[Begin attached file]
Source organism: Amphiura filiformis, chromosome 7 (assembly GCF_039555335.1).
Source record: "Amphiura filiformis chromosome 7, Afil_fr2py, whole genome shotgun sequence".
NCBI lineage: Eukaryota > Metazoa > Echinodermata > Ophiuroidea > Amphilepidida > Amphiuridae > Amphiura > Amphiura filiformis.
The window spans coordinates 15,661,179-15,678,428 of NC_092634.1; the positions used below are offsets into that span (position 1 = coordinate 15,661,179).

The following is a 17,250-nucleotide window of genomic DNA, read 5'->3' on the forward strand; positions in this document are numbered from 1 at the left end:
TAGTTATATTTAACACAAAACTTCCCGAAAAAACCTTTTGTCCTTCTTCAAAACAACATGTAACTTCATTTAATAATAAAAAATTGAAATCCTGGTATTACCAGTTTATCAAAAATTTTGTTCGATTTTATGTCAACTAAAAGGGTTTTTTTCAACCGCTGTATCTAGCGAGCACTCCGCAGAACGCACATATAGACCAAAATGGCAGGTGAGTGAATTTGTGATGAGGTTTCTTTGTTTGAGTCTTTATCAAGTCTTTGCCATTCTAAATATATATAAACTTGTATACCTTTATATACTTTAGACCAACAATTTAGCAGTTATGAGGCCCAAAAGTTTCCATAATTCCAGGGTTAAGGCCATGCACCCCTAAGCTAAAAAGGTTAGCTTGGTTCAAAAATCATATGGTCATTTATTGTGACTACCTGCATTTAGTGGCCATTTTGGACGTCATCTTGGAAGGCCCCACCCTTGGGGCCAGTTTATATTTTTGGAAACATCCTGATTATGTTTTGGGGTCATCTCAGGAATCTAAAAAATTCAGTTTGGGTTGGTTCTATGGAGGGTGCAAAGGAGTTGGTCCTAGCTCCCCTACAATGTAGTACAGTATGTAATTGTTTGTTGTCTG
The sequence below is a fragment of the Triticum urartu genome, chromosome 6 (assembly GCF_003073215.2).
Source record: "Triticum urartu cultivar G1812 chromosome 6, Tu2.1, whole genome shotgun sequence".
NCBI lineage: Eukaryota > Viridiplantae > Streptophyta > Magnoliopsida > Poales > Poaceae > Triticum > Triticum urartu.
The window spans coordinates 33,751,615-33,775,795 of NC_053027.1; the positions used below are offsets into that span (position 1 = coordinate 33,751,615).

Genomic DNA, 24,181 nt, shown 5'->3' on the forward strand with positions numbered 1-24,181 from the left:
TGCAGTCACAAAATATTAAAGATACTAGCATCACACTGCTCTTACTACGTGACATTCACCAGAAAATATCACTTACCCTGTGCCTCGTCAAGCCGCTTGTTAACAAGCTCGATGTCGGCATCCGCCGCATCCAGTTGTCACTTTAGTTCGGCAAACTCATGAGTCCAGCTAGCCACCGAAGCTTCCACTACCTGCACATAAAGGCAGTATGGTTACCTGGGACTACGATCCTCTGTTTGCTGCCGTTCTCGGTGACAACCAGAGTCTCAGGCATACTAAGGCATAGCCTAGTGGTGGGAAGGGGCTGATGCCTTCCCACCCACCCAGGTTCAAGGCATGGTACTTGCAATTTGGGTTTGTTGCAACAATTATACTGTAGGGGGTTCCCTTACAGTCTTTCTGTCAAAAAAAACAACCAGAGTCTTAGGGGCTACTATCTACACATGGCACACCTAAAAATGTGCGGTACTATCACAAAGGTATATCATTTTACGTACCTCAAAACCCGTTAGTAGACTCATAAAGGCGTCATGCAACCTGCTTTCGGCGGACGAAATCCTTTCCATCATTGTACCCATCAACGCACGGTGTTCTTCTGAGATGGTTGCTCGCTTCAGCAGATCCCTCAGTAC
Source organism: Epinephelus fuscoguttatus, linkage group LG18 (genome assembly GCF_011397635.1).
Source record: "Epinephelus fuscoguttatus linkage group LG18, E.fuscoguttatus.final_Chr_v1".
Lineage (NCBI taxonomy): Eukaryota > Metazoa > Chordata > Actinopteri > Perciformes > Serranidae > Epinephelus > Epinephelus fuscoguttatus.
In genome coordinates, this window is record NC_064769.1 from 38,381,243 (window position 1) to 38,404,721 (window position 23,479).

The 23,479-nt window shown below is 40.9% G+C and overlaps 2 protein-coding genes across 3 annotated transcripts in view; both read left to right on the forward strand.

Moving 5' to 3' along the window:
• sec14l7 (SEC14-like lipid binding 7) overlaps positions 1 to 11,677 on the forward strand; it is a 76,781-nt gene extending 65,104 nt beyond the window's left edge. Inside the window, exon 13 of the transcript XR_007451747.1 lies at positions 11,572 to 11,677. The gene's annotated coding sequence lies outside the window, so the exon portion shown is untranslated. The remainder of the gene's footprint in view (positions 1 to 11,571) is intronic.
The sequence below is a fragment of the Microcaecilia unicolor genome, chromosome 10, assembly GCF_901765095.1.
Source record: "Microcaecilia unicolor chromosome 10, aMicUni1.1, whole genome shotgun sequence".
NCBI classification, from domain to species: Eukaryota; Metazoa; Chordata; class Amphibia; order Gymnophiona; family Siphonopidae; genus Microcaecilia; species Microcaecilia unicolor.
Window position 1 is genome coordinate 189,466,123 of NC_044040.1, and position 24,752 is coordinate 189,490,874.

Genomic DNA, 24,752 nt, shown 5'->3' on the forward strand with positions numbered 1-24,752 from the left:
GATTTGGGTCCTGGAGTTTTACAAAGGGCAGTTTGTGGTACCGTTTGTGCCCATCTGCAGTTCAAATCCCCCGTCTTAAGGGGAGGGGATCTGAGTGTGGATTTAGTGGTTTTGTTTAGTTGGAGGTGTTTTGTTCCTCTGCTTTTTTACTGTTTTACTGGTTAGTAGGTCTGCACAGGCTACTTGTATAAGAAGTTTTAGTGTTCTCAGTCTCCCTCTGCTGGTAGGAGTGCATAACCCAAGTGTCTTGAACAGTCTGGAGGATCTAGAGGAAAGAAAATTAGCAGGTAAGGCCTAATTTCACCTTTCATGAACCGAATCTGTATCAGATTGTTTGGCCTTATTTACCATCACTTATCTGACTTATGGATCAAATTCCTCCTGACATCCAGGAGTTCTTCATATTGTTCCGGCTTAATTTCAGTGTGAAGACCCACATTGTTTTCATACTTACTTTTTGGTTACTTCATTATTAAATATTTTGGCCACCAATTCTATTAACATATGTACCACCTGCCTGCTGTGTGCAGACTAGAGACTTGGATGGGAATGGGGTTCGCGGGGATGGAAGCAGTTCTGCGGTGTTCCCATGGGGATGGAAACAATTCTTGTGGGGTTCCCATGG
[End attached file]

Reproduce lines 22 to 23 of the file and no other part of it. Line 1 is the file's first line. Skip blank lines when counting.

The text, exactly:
NCBI classification, from domain to species: Eukaryota; Metazoa; Chordata; class Amphibia; order Gymnophiona; family Siphonopidae; genus Microcaecilia; species Microcaecilia unicolor.
Window position 1 is genome coordinate 189,466,123 of NC_044040.1, and position 24,752 is coordinate 189,490,874.